"I got challenged by management on the very first day of my first training camp. The very first day. They said, 'When are you going to play?' I said, 'I have a six month (shoulder) injury and I'm at five months.' But I played."

Souray went on to say, "I wasn't even ready to play when I came here, but it was like, 'We signed you, you go out and play.' I hadn't been cleared to play yet."

Just six games into the 2007-2008 season Souray re-injured the same shoulder in a fight with Byron Ritchie and missed the next 55 games. If this allegation is true it is easy to see why Souray had a bad taste in his mouth right from the beginning with the Oilers.

According to Souray his issues are strictly with the Oilers' management.

"It's not a players thing. It's not a fans thing or a city thing. It's a management thing. They've given up on me, and it's a two way street."

Oilers' GM Steve Tambellini will no doubt be trying to trade Souray near the NHL draft, but it will be difficult to find a suitor given Souray's large contract and injury history. Early reports suggest that the Florida Panthers are very interested in Souray.

This will be a tough pill to swallow for the Edmonton Oilers and their very passionate fan base. From the infamous Michael Nylander snub, who had a contract agreement in place with then Oilers GM Kevin Lowe, only to then sign with the Washington Capitals. Kevin Lowe actually found out about his new impact player signing with Washington on TV. Perhaps the most notable rejection was Chris Pronger, who asked for a trade in 2006 right after the Oilers' cinderella run to the Stanley Cup finals. Pronger cited personal reasons for wanting out. And of course Dany Heatley refusing to accept a trade to Edmonton in the 09-10 off-season, even after the Senators and Oilers had reached an agreement.

This will surely add to the stigma that no one wants to play in Edmonton. Very unfortunate for a city that has a very storied and successful tradition.

Saturday, April 10, 2010

Henrik Sedin lays down challenge for Ovechkin


If Alexander Ovechkin wants to win the Art Ross Trophy this year, he's going to have to earn it.

Despite scoring 7 points in his past 3 games, Ovechkin found himself only one point ahead of Henrik Sedin entering the NHL's final weekend to its regular season. In a mean-nothing game against the golf course bound Calgary Flames, the Vancouver Canucks rested their wounded and focused on trying to help Henrik win the Art Ross trophy.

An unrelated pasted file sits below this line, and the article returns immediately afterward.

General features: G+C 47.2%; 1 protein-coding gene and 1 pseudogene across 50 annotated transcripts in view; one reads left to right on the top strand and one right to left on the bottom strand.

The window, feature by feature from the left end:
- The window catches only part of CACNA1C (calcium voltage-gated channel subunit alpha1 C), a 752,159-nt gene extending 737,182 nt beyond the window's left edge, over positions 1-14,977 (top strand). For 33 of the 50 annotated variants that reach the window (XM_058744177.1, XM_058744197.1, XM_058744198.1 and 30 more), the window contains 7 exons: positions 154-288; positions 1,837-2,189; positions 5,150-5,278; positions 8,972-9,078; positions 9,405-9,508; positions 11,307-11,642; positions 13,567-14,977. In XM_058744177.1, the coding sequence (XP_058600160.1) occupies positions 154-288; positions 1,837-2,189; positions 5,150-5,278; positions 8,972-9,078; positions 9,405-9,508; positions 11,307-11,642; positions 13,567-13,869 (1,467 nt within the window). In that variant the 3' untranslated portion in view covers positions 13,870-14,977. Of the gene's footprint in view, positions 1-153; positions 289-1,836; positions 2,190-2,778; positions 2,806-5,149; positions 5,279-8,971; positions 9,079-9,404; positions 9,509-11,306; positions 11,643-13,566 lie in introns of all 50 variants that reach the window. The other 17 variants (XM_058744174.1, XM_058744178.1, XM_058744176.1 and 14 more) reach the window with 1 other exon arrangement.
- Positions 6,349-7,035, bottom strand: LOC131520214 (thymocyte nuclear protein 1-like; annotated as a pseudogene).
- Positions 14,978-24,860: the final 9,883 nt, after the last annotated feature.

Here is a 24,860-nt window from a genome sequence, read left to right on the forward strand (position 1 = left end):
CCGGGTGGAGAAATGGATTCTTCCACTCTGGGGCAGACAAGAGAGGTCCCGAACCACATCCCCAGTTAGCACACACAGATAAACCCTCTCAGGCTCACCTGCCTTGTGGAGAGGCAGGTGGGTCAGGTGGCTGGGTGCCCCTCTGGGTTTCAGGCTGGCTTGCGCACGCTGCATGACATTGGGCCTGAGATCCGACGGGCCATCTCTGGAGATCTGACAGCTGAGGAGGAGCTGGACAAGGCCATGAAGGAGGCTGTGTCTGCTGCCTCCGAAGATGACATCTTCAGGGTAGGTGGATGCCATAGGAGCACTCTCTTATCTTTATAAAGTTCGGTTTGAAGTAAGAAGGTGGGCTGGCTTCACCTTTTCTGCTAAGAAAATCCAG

Henrik trailed Ovechkin 109-108 entering Saturday night's contest with the Flames, and would lose a tie-breaker versus Alex the Great based on fewer goals scored (as Gretzky did to Marcel Dionne in his rookie year).

Henrik Sedin did not waste much time, setting up Kevin Bieksa for a beauty to open his night and giving the Canucks a 2-0 lead. Henrik passed the puck into the corner to Daniel off the rush, who found a wide open Bieksa streaking through the slot, who fired a wrister by Kiprusoff.



Give Henrik 109. Fast forward a few minutes, later in the first period and the Sedins are on the ice once again. Henrik Sedin departs his zone and fires a 100 foot pass, across the ice to twin brother Daniel. Daniel skates in on Jay Bouwmeester, slides right around him with a deft move and roofs the puck under the bar, behind a stunned Miikka Kiprusoff. The Canucks lead 3-0, Henrik has his second assist of the night on another beautiful goal, and point 110 on the season.



Henrik's 110th point ties Pavel Bure's Vancouver Canucks' single season record, and gives him his 81st assist on the season. Now the real fun begins for the twins. Fast forward to the second period with the score now 3-2 Vancouver. Henrik and Daniel Sedin find themselves on a two-on-one. Henrik holds the puck and fires a pass over to Daniel, who cradles a rolling puck and fires it into the net, executed to perfection. 5-2 Vancouver, point #111 for Henrik on the season.



Three points in the bank, a two point lead on Alexander Ovechkin. But hang on, less than 30 seconds later, and you can witness one of the goals of the year. Henrik Sedin wins a faceoff to Christian Ehrhoff at the blue line. Ehrhoff passes to the faceoff circle to Henrik who one-touch re-directs the pass between his legs, right onto the stick of twin brother Daniel. Daniel has a clear path to the net out of the corner, he shows the puck as if he would move to the backhand to deke Kiprusoff, so Kiprusoff moves for the pokecheck. Just as he reaches to poke the puck away, Daniel protects the puck by moving it between his legs, and fires a shot into the gaping Calgary net. 6-2 Vancouver, point number 112 for Henrik, and another highlight reel goal for the Sedin twins.



Henrik finishes the game with 4 assists, Daniel records the hat-trick and the Canucks roll 7-3. Henrik now has 112 points, three ahead of Alexander Ovechkin at 109. Ovechkin has one game left, Sunday against Boston, to record at least three points to see if he can leap-frog Sedin once again.

Tonight's game against the Flames is a far cry from 2003 when the Canucks faced an injury-ravaged Los Angeles Kings squad with a chance to close out the year as Division Champions, and to solidify Markus Naslund as the Rocket Richard winner with the most goals scored, and the Art Ross trophy for the most points scored. Of course, the Canucks were shutout by an AHL roster wearing Kings jerseys that night, allowing the Avalanche to win their game and the division, with Milan Hejduk and Peter Forsberg recording enough goals and points respectively to pass Naslund on both fronts.